I spent some time this summer creating a mediascape for the Sweet History? project. The project run by the Architecture Centre in Bristol aims to make information about the heritage built environment of Bristol interesting and accessible to young people and lifelong learners. It explored the impact of the sugar and slave trade on the heritage built environment of Bristol, and enabled young people from the Archimedia group (Knowle West Media Centre) to create a host of digital media on the subject.
Using the young people’s audiovisual content as a starting point a website, a trail map and finally the mediascape have been built introducing 23 landmark buildings and houses linked to 18th century Bristol and the triangular trades of sugar, slaves and tobacco.
For information and downloads visit www.sweethistory.org
Hewlett Packard have recently launched a new version of their Mediascape software and an accompanying website where the software and Mediascapes can be downloaded. Along with other artists myself and Paul Matson were commissioned to create a Mediascape using photography as the starting point. The piece had to be non location specific which meant that its content had to be generic in nature and the overall concept one that everyone could relate to. Paul and I chose to work with an underwater theme. Our aim was to create a Mediascape experience that would be instinctively recognisable by many people, and would require little explanation on how to use it.
The piece is not meant to be a ‘realistic’ diving simulator, but through the use of sound and image provide the participant with a taster of what the actual experience might bring. Simple animated slideshows suggest movement, while the sound complements and suggests potential diving scenarios. Scubascape is not competitive and contains no gaming element; it’s about immersing yourself in the audio/visual experience, exploring the four different dives and having fun.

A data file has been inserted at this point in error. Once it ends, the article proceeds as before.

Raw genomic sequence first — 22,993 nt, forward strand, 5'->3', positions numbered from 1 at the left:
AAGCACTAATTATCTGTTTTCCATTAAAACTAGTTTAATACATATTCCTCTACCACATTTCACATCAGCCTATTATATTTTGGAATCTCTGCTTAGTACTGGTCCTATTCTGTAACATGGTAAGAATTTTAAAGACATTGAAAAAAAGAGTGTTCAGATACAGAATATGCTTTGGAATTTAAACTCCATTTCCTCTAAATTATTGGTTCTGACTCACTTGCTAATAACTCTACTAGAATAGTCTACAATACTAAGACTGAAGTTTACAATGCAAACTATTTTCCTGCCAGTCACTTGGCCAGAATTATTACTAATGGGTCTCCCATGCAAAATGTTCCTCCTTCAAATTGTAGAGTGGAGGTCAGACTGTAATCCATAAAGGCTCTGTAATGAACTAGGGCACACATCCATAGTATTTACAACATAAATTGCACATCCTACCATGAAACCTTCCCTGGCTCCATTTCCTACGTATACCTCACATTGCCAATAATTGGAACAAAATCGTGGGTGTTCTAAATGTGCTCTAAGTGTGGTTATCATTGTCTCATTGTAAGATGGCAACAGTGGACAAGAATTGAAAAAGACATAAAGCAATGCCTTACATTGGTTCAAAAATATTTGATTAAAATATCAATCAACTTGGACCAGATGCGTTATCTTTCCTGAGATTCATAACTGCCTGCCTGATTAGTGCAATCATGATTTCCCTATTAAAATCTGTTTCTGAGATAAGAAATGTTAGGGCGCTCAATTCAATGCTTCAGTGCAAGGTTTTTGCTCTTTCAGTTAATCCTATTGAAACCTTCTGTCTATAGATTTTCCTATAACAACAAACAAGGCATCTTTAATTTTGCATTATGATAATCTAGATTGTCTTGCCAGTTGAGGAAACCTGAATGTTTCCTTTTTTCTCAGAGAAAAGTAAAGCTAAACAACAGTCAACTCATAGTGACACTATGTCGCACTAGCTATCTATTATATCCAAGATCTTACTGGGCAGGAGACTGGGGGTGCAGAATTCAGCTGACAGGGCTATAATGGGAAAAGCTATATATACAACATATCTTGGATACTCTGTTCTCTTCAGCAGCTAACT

Although the initial version of Scubascape was designed, built and tested in central Bristol, a portable version is also available so the piece can be experienced anywhere. Scubascape can be downloaded from the mscapers website: Scubascape
‘imagined narratives #1‘ was shown as part of this years Southbank Arts Trail. It is an exploration in creating narrative from a set of seemingly un-related images.
Each person had their own idea of what the story might be; there was no right or wrong. Peoples ideas varied wildly, some stories filled with joy, others covering darker ground.
I would like to extend the work by providing postcards for the participants to send their feedback. Peoples stories could then be posted on the web thus extending the interactive nature of the piece.
‘here nor there’ is a locative art walk inspired by the Situationist ‘dérive’ or randomly motivated walk. Essentially about walking and discovery the piece allows you to wander freely in the area between the churches of St Paul’s Southville, St Mary’s Redcliffe and Bristol Cathedral, and whilst doing so rediscover images and sounds recorded during my own walks. These are triggered by GPS and relayed to your handheld computer screen and headphones.
Created using the Mobile Bristol Authoring Tool ‘here nor there’ is part calculated and programmed bu t also dependent on chance and spontaneous unknown factors. The piece reframes your experience of location and by fusing art and technology it employs a strategy from the past whilst pointing to, and suggesting possibilities for the future.
An interactive work created in Macromedia Director. The piece explores the processes of construction and deconstruction of visual imagery, and the psychology of colour and sound. It allows the user to manipulate six photographic images (split into nine segments) and their associated soundscapes in order to create a series of photographic and aural montages.
The piece is a prototype for an art-based installation. Ideally ‘Sides of Me’ would inhabit a cube shaped room where all surfaces are used for the projection of images and where speakers mounted on the back, left and right walls will help to envelop and engage the user through surround sound.
I can’t quite believe it, but after three years I’ve finished my MA in Interactive Media at UWE. I’m really pleased with my final piece, the locative art walk ‘here nor there’; it works really well and certainly makes you think and experience the city in a new way.
The image here (a bit small to do it justice) is a collaged map representing all the walks I made during the creation of the piece. It shows all the audio visual content zones, but with the underlying roads removed.
So, time to relax and think about the future….